June: Linguine Alle Vongole

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Linguine with White Clam Sauce

Clam-Sauce with script

Sounds like a big deal – linguine, clams, vongole. Hmmm… not so much. The only big deal here is the wonderful dish that awaits. LINGUINE ALLE VONGOLE or Linguine with White Clam Sauce is easy, light, and perfect to start the summer menu for outdoor dining. Yes – outdoors – On the Patio – is right where I would go with this one. This dish was just made for an outdoor spread. You are not going to believe how easy it is to create one of the most famous of Italian seafood dishes. I just saw some beautiful Littleneck Clams the other day and thought, “It’s time!”  It is time to share this fabulous dish with you.

Linguine Alle Vongole was pretty ordinary around our house growing up  in Binghamton, NY, because it was a favorite of my father, Attilio, a fisherman at heart, who loved to take to the sea in the summer with his family in tow.  As a girl, we spent many summers on Cape Cod with various wonderful cousins of my mother, Loretta. We all inhabited cottages next to each other. It was the Italian version of the Kennedy compound—without the trust funds!  During the day, when the time was right, the kids would head, with their buckets, to the areas where the clams would be found and commenced to digging up as many as they could carry home to my Dad. He would then prepare two extraordinary sauces with these clams – one red – one white. The aunts prepared homemade pasta while we were all at the beach. Later at dinner time, everyone emerged from the family cottages to  grab a dish and line up  for Attilio’s “red” or “white”  sauce – both delicious and fresh. Such a memory – I can almost taste the pasta, fresh clams, and the the salt air that accompanied.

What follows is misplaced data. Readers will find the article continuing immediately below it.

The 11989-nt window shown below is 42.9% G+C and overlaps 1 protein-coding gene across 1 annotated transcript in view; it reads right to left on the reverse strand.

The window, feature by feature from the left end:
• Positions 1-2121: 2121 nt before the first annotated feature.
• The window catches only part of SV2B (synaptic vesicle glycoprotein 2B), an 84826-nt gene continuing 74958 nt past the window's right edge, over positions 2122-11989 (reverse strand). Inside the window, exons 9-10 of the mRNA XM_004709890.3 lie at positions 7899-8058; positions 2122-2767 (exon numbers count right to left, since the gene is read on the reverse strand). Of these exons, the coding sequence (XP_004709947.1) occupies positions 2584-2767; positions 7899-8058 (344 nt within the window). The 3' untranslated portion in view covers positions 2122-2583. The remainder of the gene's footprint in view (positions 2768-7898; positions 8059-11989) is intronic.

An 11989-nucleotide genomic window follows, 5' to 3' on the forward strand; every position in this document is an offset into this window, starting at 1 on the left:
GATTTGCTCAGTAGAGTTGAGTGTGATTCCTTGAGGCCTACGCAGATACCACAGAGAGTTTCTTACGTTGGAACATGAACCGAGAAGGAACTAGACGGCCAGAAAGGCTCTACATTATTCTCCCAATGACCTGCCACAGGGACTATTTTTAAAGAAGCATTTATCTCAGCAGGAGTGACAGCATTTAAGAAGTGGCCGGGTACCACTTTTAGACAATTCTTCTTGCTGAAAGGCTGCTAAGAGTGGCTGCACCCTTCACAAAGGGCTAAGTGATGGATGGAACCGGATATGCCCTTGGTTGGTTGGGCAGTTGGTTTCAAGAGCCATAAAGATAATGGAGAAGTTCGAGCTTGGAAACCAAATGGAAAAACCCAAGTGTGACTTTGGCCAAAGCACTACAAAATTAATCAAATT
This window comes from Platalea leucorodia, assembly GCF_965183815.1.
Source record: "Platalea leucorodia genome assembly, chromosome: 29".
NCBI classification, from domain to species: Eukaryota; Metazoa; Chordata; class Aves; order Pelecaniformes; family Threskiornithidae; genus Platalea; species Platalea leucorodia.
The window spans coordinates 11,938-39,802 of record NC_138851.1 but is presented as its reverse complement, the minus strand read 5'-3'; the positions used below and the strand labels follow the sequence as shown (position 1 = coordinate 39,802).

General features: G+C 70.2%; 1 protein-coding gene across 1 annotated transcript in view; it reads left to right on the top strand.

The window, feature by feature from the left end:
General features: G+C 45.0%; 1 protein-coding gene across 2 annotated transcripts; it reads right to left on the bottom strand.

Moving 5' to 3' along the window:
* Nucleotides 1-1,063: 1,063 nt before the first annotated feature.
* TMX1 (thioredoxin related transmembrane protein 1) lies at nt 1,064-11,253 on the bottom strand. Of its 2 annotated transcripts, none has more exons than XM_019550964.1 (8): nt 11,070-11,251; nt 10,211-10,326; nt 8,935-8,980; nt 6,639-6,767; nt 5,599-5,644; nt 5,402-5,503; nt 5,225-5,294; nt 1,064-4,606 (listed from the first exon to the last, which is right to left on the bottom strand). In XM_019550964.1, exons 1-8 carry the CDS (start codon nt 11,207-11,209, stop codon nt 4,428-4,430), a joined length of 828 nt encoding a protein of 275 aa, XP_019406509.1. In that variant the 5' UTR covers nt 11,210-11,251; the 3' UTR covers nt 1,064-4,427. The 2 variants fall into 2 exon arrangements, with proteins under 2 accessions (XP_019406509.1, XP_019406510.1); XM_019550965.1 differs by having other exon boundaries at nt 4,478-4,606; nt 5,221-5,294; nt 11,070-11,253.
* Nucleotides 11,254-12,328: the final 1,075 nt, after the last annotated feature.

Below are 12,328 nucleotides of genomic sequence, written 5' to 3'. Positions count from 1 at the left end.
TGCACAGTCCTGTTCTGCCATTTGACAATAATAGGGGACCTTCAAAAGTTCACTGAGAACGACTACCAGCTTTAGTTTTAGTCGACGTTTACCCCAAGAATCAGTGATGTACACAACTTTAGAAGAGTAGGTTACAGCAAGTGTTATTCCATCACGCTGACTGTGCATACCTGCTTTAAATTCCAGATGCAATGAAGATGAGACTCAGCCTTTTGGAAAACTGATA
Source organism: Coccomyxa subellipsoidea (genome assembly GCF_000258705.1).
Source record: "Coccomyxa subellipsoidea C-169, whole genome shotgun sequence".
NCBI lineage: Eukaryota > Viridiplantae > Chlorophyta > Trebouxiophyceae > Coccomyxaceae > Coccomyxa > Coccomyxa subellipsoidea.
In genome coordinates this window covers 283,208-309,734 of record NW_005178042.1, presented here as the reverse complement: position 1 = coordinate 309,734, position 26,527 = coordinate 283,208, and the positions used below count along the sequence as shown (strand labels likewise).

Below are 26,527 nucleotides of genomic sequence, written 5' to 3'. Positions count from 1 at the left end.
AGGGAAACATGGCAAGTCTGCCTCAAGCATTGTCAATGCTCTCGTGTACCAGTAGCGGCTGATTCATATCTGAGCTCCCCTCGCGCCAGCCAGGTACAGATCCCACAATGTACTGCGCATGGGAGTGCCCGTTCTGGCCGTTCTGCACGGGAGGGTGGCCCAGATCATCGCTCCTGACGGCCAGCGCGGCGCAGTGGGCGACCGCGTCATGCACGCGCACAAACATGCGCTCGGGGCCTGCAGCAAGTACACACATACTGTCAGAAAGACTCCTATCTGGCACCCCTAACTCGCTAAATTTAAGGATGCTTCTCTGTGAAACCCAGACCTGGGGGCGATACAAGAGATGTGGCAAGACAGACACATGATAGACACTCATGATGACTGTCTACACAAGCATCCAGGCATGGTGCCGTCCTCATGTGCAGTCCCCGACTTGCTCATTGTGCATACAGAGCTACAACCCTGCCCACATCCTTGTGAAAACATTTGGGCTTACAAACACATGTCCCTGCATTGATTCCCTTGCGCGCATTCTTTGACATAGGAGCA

Today we’ll tackle the simple and fresh preparation of the “white” in Linguine Alle Vongole. Just relax and let the clams do the heavy lifting. They will release flavor from their broth that you will not believe!


Clam-Sauce with script 2

Serves: 4

Prep: 5 minutes

Cook: 10 minutes


1 lb. Linguine Pasta (thin, flat pasta)